company-retreat-team-does-karaoke-in-office

9. Have a big meeting

If you run a remote company, regular events — like your team stand-ups, company all-hands, or lunch and learns — probably happen online. Change things up by hosting them in person during your company retreat.

10. Go to a game

I’ll be the first one to say I’m not that into sports — but I love sporting events. A mentor I worked with used to take team members to the U.S. Open every year. Although I wasn’t into tennis when I started going, I loved the experience and enjoyed getting to know my colleagues.

How to organize an inclusive company retreat

The primary goal of a work retreat is to boost belonging and connection. It’s important to be thoughtful in your planning — otherwise, you could undermine your intention by making someone feel left out or uncomfortable. Here are a few ideas to consider to make your retreat more inclusive and welcoming:

1. Ask for input

The easiest way to avoid having someone feel left out is to solicit opinions in the planning process. Ask for input on retreat activities, locations, and meals. Offer a survey or some other way for people to confidentially communicate food preferences, accessibility needs, and other requests. 

2. Don’t plan everything around alcohol

Many people don’t drink, for religious, health, or personal reasons. However, lots of social activities include alcoholic beverages. You can keep these events inclusive by offering plenty of other beverage options. 

Consider renaming events that imply alcohol consumption. For example, a happy hour could be re-termed a “meet-and-greet” or “reception.”

3. Make sure the location is welcoming 

Certain locations might feel a little more welcoming for people than others. Keep this in mind when you’re planning your activities. For example, if you have LGBTQ+ people on your team, avoid locations that lack inclusive policies. If someone uses mobility support, choose a location with accessibility in mind.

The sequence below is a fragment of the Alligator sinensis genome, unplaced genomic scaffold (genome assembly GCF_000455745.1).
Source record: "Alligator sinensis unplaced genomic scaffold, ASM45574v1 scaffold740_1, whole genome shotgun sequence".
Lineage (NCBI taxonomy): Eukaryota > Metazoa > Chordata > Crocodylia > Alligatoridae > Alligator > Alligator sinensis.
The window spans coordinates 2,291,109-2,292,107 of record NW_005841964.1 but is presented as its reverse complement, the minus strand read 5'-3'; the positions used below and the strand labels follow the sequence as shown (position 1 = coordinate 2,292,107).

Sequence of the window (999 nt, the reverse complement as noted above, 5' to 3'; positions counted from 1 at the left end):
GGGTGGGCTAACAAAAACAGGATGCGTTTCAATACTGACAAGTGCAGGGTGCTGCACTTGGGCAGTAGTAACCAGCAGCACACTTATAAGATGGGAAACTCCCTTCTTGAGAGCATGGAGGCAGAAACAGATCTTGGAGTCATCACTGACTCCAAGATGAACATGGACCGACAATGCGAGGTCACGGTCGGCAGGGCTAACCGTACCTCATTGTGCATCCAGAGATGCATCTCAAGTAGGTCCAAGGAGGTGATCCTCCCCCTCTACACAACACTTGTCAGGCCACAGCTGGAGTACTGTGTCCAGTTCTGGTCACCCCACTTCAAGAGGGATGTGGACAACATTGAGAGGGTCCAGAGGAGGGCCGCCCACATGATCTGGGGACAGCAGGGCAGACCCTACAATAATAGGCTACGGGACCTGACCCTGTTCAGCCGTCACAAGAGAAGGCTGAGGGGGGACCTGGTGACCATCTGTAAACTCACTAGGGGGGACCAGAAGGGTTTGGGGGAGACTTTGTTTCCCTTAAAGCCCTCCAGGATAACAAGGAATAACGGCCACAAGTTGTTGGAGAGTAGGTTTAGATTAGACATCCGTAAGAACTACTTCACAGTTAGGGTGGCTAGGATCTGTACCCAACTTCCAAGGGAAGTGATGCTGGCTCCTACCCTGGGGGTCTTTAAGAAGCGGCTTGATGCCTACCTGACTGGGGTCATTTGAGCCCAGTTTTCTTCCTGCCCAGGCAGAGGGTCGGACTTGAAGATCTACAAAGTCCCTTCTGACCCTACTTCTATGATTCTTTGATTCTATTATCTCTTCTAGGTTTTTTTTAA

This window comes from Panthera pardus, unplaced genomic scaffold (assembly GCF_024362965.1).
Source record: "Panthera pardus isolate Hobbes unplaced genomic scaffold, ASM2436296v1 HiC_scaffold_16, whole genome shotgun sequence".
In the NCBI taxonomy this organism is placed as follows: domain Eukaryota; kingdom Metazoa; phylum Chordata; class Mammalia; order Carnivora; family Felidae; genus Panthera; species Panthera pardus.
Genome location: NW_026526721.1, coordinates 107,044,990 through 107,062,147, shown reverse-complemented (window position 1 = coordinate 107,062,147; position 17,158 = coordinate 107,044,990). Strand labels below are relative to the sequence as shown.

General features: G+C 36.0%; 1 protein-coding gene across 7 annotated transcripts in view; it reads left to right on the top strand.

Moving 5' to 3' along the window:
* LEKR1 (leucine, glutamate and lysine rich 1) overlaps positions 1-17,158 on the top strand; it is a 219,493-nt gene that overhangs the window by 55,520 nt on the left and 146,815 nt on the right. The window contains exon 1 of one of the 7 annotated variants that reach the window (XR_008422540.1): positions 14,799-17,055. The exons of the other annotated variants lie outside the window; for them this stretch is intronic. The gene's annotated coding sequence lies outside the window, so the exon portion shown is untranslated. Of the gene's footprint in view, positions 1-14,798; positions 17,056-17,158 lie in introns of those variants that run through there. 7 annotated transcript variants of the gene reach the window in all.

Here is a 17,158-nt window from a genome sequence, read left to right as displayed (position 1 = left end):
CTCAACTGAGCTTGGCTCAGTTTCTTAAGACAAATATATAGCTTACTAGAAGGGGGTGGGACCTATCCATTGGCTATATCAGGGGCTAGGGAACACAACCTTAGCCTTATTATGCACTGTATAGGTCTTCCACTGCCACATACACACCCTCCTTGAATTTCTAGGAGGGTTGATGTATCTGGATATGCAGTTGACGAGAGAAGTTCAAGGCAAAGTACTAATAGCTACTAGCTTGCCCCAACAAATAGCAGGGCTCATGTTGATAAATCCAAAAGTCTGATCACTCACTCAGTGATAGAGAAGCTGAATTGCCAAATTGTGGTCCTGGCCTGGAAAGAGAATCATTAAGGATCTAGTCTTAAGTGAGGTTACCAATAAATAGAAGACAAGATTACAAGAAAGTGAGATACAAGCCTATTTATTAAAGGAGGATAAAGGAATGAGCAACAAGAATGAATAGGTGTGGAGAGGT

4. Offer options

A good way to make an event more inclusive is to offer options wherever possible. Avoid making a hiking excursion or team-building zip-line tour mandatory. Try to offer a few different activities, and let your team have some say on what will be offered at what times. 

Make sure to include free time as well. Downtime gives people a chance to decompress as well as time to take care of their personal needs.

Final thoughts

A getaway — or at least, a get-together — as a team is a great way to help teams bond and get to know each other. Even though your employees won’t be at their desks, that doesn’t mean that the time spent away won’t be worth it. The benefit to employee retention alone is meaningful — but the upside doesn’t end there. Giving people time to connect offline can help improve satisfaction, reduce the belonging tax, and help get them excited about getting back to work.

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Published March 31, 2022

Allaya Cooks-Campbell

BetterUp Staff Writer